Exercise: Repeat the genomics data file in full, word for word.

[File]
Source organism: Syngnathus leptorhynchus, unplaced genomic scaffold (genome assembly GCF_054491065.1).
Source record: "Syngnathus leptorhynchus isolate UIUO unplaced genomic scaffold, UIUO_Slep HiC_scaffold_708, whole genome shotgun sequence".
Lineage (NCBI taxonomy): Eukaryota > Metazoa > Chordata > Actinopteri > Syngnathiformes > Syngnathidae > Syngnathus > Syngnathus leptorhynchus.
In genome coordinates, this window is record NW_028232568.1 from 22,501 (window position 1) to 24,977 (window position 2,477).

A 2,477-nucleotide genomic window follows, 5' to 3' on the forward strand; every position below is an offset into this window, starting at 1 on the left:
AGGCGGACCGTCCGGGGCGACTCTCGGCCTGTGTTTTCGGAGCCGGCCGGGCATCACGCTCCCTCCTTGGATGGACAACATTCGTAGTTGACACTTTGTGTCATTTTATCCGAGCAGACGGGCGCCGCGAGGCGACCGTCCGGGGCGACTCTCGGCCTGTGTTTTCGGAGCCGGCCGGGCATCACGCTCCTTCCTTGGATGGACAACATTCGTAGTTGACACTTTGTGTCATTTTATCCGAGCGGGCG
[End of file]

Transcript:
Source organism: Syngnathus leptorhynchus, unplaced genomic scaffold (genome assembly GCF_054491065.1).
Source record: "Syngnathus leptorhynchus isolate UIUO unplaced genomic scaffold, UIUO_Slep HiC_scaffold_708, whole genome shotgun sequence".
Lineage (NCBI taxonomy): Eukaryota > Metazoa > Chordata > Actinopteri > Syngnathiformes > Syngnathidae > Syngnathus > Syngnathus leptorhynchus.
In genome coordinates, this window is record NW_028232568.1 from 22,501 (window position 1) to 24,977 (window position 2,477).

A 2,477-nucleotide genomic window follows, 5' to 3' on the forward strand; every position below is an offset into this window, starting at 1 on the left:
AGGCGGACCGTCCGGGGCGACTCTCGGCCTGTGTTTTCGGAGCCGGCCGGGCATCACGCTCCCTCCTTGGATGGACAACATTCGTAGTTGACACTTTGTGTCATTTTATCCGAGCAGACGGGCGCCGCGAGGCGACCGTCCGGGGCGACTCTCGGCCTGTGTTTTCGGAGCCGGCCGGGCATCACGCTCCTTCCTTGGATGGACAACATTCGTAGTTGACACTTTGTGTCATTTTATCCGAGCGGGCG